Smart Join Algorithms for Fighting Skew at Scale

Consumer apps like Yelp generate log data at huge scale, and often this is distributed according to a power law, where a small number of users, businesses, locations, or pages are associated with a disproportionately large amount of data. This kind of data skew can cause problems for distributed algorithms, especially joins, where all the rows with the same key must be processed by the same executor. Even just a single over-represented entity can cause a whole job to slow down or fail. One approach to this problem is to remove outliers before joining, and this might be fine when training a machine learning model, but sometimes you need to retain all the data. Thankfully, there are a few tricks you can use to counteract the negative effects of skew while joining, by artificially redistributing data across more machines. This talk will walk through some of them, with code examples.

1.Spark+AI Summit April 24, 2019

2.Smart join algorithms for fighting skew at scale Andrew Clegg, Applied Machine Learning Group @ Yelp @andrew_clegg

3.Overview Data skew, outliers, power laws, and their symptoms How do joins work in Spark, and why skewed data hurts Joining skewed data more efficiently Extensions and tips

4.Data skew

5.DATA SKEW Classic skewed distributions Image by Rodolfo Hermans, CC BY-SA 3.0, via Wikiversity

6.DATA SKEW Outliers Image from Hedges & Shah, “Comparison of mode estimation methods and application in molecular clock analysis”, CC BY 4.0

7.DATA SKEW Power laws Word rank vs. word frequency in an English text corpus

8.Power laws are Electrostatic and gravitational forces (inverse square law) everywhere (approximately) Distribution of earthquake magnitudes ‘80/20 rule’ in distribution of income (Pareto principle) Relationship between body size and metabolism (Kleiber’s law)

9.Power laws are Word frequencies in natural language corpora (Zipf’s law) everywhere (approximately) Degree distribution in social networks (‘Bieber problem’) Participation inequality on wikis and forum sites (‘1% rule’) Popularity of websites and their content

10.Why is this a problem?

11.Popularity hotspots: Hot shards in databases — salt keys, change schema symptoms and fixes Slow load times for certain users — look for O(n2) mistakes Hot mappers in map-only tasks — repartition randomly Hot reducers during joins and aggregations … ?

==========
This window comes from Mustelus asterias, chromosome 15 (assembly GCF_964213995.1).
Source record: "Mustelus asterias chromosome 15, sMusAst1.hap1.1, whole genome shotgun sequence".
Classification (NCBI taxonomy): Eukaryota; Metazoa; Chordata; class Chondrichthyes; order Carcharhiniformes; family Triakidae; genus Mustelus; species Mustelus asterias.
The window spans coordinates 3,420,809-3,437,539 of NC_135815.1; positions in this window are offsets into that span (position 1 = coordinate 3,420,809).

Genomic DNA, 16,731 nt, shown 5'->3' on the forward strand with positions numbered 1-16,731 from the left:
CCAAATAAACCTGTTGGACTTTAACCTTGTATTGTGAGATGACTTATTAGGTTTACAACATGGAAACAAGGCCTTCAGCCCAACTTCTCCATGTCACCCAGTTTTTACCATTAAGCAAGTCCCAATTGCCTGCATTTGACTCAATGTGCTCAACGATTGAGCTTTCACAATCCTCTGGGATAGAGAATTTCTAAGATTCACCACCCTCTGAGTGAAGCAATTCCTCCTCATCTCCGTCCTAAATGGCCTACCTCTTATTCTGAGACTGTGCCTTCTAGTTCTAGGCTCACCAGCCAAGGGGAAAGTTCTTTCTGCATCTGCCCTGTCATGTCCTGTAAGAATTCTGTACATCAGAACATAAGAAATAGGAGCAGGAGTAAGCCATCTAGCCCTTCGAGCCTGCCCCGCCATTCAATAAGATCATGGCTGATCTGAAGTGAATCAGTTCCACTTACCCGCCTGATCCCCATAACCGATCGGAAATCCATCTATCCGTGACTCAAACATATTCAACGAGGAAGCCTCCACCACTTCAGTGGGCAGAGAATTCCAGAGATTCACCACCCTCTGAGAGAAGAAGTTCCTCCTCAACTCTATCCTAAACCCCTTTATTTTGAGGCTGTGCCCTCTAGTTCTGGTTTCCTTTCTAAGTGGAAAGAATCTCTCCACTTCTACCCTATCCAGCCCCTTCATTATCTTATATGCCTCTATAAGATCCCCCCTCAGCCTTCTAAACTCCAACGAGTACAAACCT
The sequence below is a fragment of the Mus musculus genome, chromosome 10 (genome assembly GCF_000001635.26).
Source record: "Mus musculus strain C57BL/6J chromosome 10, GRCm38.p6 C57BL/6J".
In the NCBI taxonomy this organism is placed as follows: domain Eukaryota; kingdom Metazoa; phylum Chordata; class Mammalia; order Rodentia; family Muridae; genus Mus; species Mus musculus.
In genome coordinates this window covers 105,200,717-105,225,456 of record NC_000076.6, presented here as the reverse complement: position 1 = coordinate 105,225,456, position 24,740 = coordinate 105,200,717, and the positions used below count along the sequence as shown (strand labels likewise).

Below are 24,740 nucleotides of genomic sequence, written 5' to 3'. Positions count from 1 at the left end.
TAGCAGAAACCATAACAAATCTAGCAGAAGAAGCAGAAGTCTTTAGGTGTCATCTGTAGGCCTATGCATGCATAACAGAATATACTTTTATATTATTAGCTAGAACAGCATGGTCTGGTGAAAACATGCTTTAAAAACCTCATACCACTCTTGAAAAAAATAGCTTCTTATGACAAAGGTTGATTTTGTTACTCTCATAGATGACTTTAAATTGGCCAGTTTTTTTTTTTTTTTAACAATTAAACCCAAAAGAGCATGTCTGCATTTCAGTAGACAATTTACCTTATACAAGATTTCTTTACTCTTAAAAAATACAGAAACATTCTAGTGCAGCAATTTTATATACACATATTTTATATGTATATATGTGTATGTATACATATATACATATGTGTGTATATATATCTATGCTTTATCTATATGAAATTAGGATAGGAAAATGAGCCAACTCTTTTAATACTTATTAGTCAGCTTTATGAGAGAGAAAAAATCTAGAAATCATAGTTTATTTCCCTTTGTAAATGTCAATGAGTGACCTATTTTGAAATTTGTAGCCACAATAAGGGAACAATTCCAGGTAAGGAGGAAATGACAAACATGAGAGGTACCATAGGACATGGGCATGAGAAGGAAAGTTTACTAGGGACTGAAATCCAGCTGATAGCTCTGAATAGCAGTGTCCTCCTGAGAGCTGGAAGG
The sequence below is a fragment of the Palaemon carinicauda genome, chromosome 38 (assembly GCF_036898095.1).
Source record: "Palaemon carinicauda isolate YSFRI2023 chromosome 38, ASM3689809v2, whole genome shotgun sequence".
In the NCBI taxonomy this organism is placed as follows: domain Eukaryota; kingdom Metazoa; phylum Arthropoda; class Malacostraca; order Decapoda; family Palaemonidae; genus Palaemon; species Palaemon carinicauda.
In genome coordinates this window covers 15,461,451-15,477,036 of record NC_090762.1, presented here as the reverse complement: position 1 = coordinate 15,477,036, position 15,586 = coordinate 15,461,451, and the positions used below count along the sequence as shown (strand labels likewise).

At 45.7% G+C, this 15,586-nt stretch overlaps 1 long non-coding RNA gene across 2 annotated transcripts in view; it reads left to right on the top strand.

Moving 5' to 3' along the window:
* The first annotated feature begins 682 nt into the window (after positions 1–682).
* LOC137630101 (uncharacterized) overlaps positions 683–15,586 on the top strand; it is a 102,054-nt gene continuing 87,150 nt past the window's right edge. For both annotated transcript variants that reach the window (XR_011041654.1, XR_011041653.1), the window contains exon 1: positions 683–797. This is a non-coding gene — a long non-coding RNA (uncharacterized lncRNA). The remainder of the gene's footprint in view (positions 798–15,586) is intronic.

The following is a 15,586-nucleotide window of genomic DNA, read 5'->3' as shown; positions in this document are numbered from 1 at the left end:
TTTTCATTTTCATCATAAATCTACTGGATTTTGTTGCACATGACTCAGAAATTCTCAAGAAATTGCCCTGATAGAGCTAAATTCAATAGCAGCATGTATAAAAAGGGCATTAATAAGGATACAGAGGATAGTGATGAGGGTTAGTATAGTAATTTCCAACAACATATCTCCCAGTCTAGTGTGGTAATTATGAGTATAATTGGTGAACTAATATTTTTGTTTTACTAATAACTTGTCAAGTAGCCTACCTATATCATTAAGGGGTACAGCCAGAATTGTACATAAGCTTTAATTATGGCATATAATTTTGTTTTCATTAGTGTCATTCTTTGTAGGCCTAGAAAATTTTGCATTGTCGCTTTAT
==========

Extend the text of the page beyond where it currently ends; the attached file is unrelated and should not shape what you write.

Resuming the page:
12.POPULARITY HOTSPOTS !? Diagnosing hot executors

13.Spark joins under the hood

14.SPARK JOINS Shuffled hash join Shuffle Shuffle DataFrame 2 DataFrame 1 Partitions

15.SPARK JOINS Shuffled hash join with very skewed data Shuffle Shuffle DataFrame 2 DataFrame 1 Partitions

16.SPARK JOINS Broadcast join can help Broadcast Map DataFrame 2 DataFrame 1 Joined

17.SPARK JOINS Broadcast join can help sometimes Broadcast Map DataFrame 2 Must fit in RAM on each executor DataFrame 1 Joined

18.Joining skewed data faster

19.Splitting a single key Append random int in [0, R) to each key in skewed data across multiple tasks Replicate each row in non-skewed data, R times Append replica ID to original key in non-skewed data Join on this newly-generated key R = replication factor

20.FASTER JOINS Replica IDs 0 Replicated join 1 Shuffle Shuffle 2 DataFrame 2_0 0 1 DataFrame 2_1 2 0 DataFrame 1 1 2 DataFrame 2_2 Logical Partitions

21.replication_factor = 10 # spark.range creates an 'id' column: 0 <= id < replication_factor replication_ids = F.broadcast( spark.range(replication_factor).withColumnRenamed('id', 'replica_id') ) # Replicate uniform data, one copy of each row per bucket # composite_key looks like: 12345@3 (original_id@replica_id) uniform_data_replicated = ( uniform_data .crossJoin(replication_ids) .withColumn( 'composite_key', F.concat('original_id', F.lit('@'), 'replica_id') ) )

22.def randint(limit): return F.least( F.floor(F.rand() * limit), F.lit(limit - 1), # just to avoid unlikely edge case ) # Randomly assign rows in skewed data to buckets # composite_key has same format as in uniform data skewed_data_tagged = ( skewed_data .withColumn( 'composite_key', F.concat( 'original_id', F.lit('@'), randint(replication_factor), ) ) )

23.# Join them together on the composite key joined = skewed_data_tagged.join( uniform_data_replicated, on='composite_key', how='inner', )

24.# Join them together on the composite key joined = skewed_data_tagged.join( uniform_data_replicated, on='composite_key', WARNING how='inner', ) Inner and left outer joins only

25.FASTER JOINS Remember duplicates… Same row All different rows Same row Same row

26.Experiments with 100 million rows of data with uniformly-distributed keys synthetic data 100 billion rows of data with Zipf-distributed keys Standard inner join ran for 7+ hours then I killed it! 10x replicated join completed in 1h16m

27.Can we do better?

28.Differential replication Very common keys should be replicated many times Rare keys don’t need to be replicated as much (or at all?) Identify frequent keys before replication Use different replication policy for those

29.replication_factor_high = 50 replication_high = F.broadcast( spark .range(replication_factor_high) .withColumnRenamed('id', 'replica_id') ) replication_factor_low = 10 replication_low = … # as above # Determine which keys are highly over-represented top_keys = F.broadcast( skewed_data .freqItems(['original_id'], 0.0001) # return keys with frequency > this .select( F.explode('id_freqItems').alias('id_freqItems') ) )